There are different types of recessions, and this one can be termed “a balance sheet” recession. It had a big impact not just on bank balance sheets, but on household (and, for that matter firm) balance sheets as well. Households were particularly hard hit due to declines in stock prices and declines in the value of housing. These losses were large, they upset plans for things such as retirement, and households needed to refill the holes in their balance sheets that had been created (this includes paying off debt).
How do they refill their balance sheets? By saving more and consuming less (paying off debt is a form of saving). Thus, as the recession took hold, we saw a large increase in the saving rate and a corresponding fall in consumption. The tax cuts were an attempt to reverse the decline in consumption, but instead they mostly raised the amount that went into saving.
But that has a benefit. Households are not going to start consuming normally again until their balance sheets are repaired. The faster the holes in their balance sheets are refilled, and tax cuts can help with this, the faster the households can return to their normal rates of consumption — a prerequisite for the economy to return to normal.
So the targeting of the tax cuts that was OK after all. You don’t see the effects of balance sheet rebuilding in the data initially because the tax cuts are being used to fill up balance sheets, there’s no immediate effect on consumption, output, employment, etc., to observe in the data. But since balance sheets are refilled faster, we will emerge from the recession sooner, and that’s an important benefit of tax cuts that’s often overlooked.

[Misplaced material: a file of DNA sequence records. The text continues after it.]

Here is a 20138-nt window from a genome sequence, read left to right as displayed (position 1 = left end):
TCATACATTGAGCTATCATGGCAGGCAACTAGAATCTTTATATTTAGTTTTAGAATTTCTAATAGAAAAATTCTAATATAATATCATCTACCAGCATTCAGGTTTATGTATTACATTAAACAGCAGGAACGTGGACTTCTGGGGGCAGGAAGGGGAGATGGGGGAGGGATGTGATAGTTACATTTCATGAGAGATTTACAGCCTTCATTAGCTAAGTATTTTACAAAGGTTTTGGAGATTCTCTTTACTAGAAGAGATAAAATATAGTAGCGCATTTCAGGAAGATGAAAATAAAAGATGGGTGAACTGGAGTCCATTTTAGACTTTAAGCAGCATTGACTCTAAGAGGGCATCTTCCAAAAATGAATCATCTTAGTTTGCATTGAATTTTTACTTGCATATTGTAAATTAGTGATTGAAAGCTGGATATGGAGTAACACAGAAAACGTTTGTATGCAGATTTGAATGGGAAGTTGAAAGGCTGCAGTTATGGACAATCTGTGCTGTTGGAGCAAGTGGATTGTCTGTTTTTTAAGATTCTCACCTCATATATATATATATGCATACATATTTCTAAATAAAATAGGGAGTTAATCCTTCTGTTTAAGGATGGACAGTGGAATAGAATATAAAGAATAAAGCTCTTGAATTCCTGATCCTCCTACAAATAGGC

I disagree agree with Thoma on two points.
First, most households, even if you include their housing, don’t have a lot of assets. Young households, while potentially hammered in Big Shitpile, lack savings (i.e., they’re not thinking about retirement). Older households typically haven’t been hit hard by the housing decline (they got in early enough not to be underwater), although their 401(k) accounts have been hurt (keep in mind, most households, even older ones, have very little in their 401(k) accounts, and this was true pre-Big Shitpile). In other words, retirement concerns aren’t anything new.
Second, as Elizabeth Warren has noted repeatedly, in books and articles (along with her co-author Amelia Warren Tyagi), households often go into debt, not because of consumer purchases*, but due to ‘life emergencies’: a healthcare crisis, your car blows up and you need a car, a job loss or reduction in salary. While tax breaks would help these people somewhat (flood the economy with enough money, and some of it will eventually slosh around to the right places), what would help more is directly reducing unemployment and underemployment, as well as helping people with healthcare crises (oh yeah, that won’t kick in until 2014… go
RomneyObamacare!). It’s not clear how much a tax cut will help someone whose earnings have dropped (or disappeared), since they won’t be paying very much in taxes anyway. (Of course, some additional microeconomic data about credit patterns would be nice to observe how people are handling debt).
But this recession seems to me to be driven far less by individual concerns about ‘balance sheets’ and more about concerns over unemployment–current or future. With U6 unemployment near twenty percent, how could it not be?
It’s a pretty story though.
*I’m not referring to transactional credit–paying off the balance in full, and just avoiding the inconvenience of carrying around cash.